By Frank S. Washington
DETROIT – Nissan’s Murano was one of the earliest pure crossovers. It has been around for 16 years. But now in its third generation it has been extensively refreshed for the 2019 model year and it looks sleek, slick and svelte.
The V-motion grille was more pronounced. There were redesigned LED headlights and taillights, new LED fog lights and 20-inch aluminum alloy wheels. But I think were the big boost came was inside. That begins with what was under the hood.
The 2019 Murano was powered by a 3.5-liter V6 that made 260 horsepower and 240 pound-feet of torque. It was mated to what Nissan has branded an Xtronic CVT or continuously variable transmission. They’ve put a lot of work into this technology that many manufactures took a look at and walked away.
CVTs don’t have the gears, it is a pulley system. The point is there are fewer parts so they are easier and I presume cheaper to manufacture. The upside is that they get better gas mileage than regular transmissions but it is all downhill from there. They are loud under acceleration, they seem to be slow and since there are no gears they are disconcerting to drivers. A CVT can actually make it seem like there is something wrong with the vehicle.
Nissan through its engineering prowess has done away with most of the downsides of CVTs. This transmission was quiet, it transferred power to the wheels efficiently and it feigned gear shifts so well it left me wondering does the it or does it not have a CVT. It did and this one could be put in manual mode.
Anyway, the combination gave the 2019 Murano an EPA rating of 20 mpg in the city, 28 mpg on the highway and 23 mpg combined. The Murano was quick and relatively quiet under hard acceleration. And it did feel like gears were shifting rather than the drone that comes with most CVTs.
But the real surprise was the interior. It was quilted leather with stitching. The seats were comfortable; the front set was heated and cooled while the back set was heated.
There was a panoramic moon roof that extended over the rear seats. There was a piano black template over the control area. I don’t call it a center stack because it was more of a space holding the infotainment/navigation screen. Framing it were a number of control buttons for the camera that I turned on and checked the surrounding area while the Murano was parked. It came on automatically when I put it in reverse. It gave one of the best overhead views that I’ve seen.
Under the infotainment screen was a most minimalist climate control panel. But it had all the standard mechanisms: you could sync both sides, set the mode, set the temps, heat and or air conditioning, nothing was lacking. But the design was neat; other than two dials it was embedded into the black piano template so it was not prominent yet it was easy to see and to use.
The dash was textured and the instruments were big and easy to see as well. I noticed that the lettering on everything seemed bigger. I was impressed that the TFT screen between the odometer and speedometer had a compass so that you didn’t have to take your eye that far off the road.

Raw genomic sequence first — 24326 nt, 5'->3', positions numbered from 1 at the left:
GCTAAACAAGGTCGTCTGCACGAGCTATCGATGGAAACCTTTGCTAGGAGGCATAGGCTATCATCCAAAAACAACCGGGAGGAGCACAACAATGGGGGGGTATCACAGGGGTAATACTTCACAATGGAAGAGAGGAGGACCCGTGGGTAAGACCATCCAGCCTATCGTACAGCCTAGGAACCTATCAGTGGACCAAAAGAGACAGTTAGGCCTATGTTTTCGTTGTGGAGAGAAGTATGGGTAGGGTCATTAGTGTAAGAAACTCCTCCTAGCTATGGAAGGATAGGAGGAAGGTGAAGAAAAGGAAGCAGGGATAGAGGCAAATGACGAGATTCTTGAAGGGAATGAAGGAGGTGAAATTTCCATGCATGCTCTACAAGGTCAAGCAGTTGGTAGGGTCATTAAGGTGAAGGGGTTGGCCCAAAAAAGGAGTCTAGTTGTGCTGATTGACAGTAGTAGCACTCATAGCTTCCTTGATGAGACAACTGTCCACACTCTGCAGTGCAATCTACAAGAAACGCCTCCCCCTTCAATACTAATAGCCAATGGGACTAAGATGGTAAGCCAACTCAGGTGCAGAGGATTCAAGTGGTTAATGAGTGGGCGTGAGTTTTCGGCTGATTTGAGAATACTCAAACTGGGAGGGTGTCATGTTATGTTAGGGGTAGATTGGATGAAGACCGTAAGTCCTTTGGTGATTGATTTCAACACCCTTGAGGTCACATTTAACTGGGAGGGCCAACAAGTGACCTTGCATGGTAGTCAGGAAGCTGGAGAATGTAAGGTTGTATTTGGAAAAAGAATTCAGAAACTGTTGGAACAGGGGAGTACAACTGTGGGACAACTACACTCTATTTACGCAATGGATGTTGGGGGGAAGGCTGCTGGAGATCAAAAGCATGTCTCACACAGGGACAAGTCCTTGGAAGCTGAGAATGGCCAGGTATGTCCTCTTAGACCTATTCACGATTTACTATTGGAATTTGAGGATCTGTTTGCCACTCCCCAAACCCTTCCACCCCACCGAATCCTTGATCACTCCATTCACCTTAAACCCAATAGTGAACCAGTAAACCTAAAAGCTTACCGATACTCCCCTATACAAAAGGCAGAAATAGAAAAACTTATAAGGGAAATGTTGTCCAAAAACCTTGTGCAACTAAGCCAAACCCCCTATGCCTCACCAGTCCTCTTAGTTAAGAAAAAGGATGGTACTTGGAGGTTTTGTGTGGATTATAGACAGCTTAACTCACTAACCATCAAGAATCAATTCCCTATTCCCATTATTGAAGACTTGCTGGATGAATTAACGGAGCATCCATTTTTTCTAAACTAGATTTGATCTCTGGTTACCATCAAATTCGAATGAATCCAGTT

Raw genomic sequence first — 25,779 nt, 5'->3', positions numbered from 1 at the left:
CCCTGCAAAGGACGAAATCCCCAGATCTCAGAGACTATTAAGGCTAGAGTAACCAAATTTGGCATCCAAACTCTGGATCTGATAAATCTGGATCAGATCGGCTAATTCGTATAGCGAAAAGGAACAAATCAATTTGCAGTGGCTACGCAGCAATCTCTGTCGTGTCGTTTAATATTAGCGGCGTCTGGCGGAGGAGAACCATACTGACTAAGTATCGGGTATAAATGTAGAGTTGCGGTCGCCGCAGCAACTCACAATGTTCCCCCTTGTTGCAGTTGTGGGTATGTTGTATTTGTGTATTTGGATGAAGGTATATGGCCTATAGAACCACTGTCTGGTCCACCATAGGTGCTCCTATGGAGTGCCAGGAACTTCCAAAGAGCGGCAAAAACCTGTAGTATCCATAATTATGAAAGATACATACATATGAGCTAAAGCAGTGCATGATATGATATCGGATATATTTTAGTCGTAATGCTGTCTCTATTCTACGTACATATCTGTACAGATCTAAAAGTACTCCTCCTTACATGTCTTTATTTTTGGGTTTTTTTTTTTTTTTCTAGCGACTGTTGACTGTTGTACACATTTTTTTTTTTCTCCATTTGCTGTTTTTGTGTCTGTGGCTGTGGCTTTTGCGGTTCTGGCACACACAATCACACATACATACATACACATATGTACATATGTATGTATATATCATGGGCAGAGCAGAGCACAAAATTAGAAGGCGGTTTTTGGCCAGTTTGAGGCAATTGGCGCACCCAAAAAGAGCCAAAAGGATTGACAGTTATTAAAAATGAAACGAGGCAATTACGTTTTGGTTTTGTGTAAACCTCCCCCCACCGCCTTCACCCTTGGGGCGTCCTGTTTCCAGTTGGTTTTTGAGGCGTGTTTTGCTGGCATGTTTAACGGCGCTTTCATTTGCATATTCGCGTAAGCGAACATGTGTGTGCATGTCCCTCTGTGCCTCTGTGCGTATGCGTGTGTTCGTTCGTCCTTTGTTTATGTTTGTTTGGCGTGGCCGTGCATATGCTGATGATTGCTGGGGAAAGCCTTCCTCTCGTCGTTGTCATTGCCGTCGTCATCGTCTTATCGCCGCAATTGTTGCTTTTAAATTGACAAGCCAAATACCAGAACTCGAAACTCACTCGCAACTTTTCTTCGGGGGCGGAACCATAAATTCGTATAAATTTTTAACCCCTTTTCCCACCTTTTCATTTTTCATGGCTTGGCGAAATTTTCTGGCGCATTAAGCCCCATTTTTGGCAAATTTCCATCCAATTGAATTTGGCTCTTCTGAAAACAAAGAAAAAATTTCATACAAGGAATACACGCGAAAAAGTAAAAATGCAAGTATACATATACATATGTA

They had a way of masking the controls for the Murano. The heated steering wheel could be engaged by pushing a button that was part of a bank of controls that was part of a panel down and on the left side of steering which, which itself was power tilt and telescope.
I climbed into the back seat and found plenty of space. There was plenty head room, leg room and hip room. Covered with quilted leather, they looked just as plush as the front seats. But they were fixed, meaning they could not be adjusted. I found the seat backs a little too straight. If I had to sit in the rear for any real time I’d be shifting positions to get comfortable as I was doing after a couple of minutes. That was my only complaint about the Murano.
When I looked I thought the cargo space was expansive. With the second row seats up, there was 31.1 cu. ft. of space. With those seats folded that cargo space opened up to 65 cu. ft.
Comfort features included intelligent cruise control, front and rear parking sensors, a 10-way power driver’s seat and power front windows with one touch up and down. That brings me to my other gripe. The back power windows were not fully automatic.
There was a motion activated power liftgate, remote engine start, push button start and stop as well as push button lock and unlock, ambient LED interior lighting and a smart all-wheel-drive system.
The connection features were top notch. The Murano had voice recognition, Apple CarPlay and Android Auto, Nissan Connect, Bluetooth for hands free smartphone use and text messaging, a navigation system and really effective rear privacy glass.
The 2019 Nissan Murano Platinum AWD was a well-equipped crossover and more than worth its $46,420 as tested sticker.
Frank S. Washington is editor of AboutThatCar.com